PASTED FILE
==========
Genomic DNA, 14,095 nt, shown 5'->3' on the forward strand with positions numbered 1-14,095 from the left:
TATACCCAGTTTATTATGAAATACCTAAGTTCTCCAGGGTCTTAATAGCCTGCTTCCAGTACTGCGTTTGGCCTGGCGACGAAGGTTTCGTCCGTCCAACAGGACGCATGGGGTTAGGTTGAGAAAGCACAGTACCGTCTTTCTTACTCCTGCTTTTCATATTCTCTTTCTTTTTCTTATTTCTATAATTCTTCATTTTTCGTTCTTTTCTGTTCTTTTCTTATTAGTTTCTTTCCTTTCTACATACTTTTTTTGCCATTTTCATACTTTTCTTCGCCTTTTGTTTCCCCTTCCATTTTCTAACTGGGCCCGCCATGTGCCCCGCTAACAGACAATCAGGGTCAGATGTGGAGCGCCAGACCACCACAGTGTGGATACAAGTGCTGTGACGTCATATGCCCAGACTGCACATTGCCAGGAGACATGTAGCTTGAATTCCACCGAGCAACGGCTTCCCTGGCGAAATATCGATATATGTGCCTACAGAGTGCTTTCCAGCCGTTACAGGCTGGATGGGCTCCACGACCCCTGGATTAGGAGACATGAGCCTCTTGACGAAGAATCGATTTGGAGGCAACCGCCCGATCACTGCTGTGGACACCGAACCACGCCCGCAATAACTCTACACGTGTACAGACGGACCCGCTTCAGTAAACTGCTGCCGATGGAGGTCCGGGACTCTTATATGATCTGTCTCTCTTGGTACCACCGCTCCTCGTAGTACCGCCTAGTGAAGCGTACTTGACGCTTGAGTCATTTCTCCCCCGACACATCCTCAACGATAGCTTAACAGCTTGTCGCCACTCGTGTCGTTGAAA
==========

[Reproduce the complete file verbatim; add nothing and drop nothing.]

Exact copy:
Genomic DNA, 14,095 nt, shown 5'->3' on the forward strand with positions numbered 1-14,095 from the left:
TATACCCAGTTTATTATGAAATACCTAAGTTCTCCAGGGTCTTAATAGCCTGCTTCCAGTACTGCGTTTGGCCTGGCGACGAAGGTTTCGTCCGTCCAACAGGACGCATGGGGTTAGGTTGAGAAAGCACAGTACCGTCTTTCTTACTCCTGCTTTTCATATTCTCTTTCTTTTTCTTATTTCTATAATTCTTCATTTTTCGTTCTTTTCTGTTCTTTTCTTATTAGTTTCTTTCCTTTCTACATACTTTTTTTGCCATTTTCATACTTTTCTTCGCCTTTTGTTTCCCCTTCCATTTTCTAACTGGGCCCGCCATGTGCCCCGCTAACAGACAATCAGGGTCAGATGTGGAGCGCCAGACCACCACAGTGTGGATACAAGTGCTGTGACGTCATATGCCCAGACTGCACATTGCCAGGAGACATGTAGCTTGAATTCCACCGAGCAACGGCTTCCCTGGCGAAATATCGATATATGTGCCTACAGAGTGCTTTCCAGCCGTTACAGGCTGGATGGGCTCCACGACCCCTGGATTAGGAGACATGAGCCTCTTGACGAAGAATCGATTTGGAGGCAACCGCCCGATCACTGCTGTGGACACCGAACCACGCCCGCAATAACTCTACACGTGTACAGACGGACCCGCTTCAGTAAACTGCTGCCGATGGAGGTCCGGGACTCTTATATGATCTGTCTCTCTTGGTACCACCGCTCCTCGTAGTACCGCCTAGTGAAGCGTACTTGACGCTTGAGTCATTTCTCCCCCGACACATCCTCAACGATAGCTTAACAGCTTGTCGCCACTCGTGTCGTTGAAA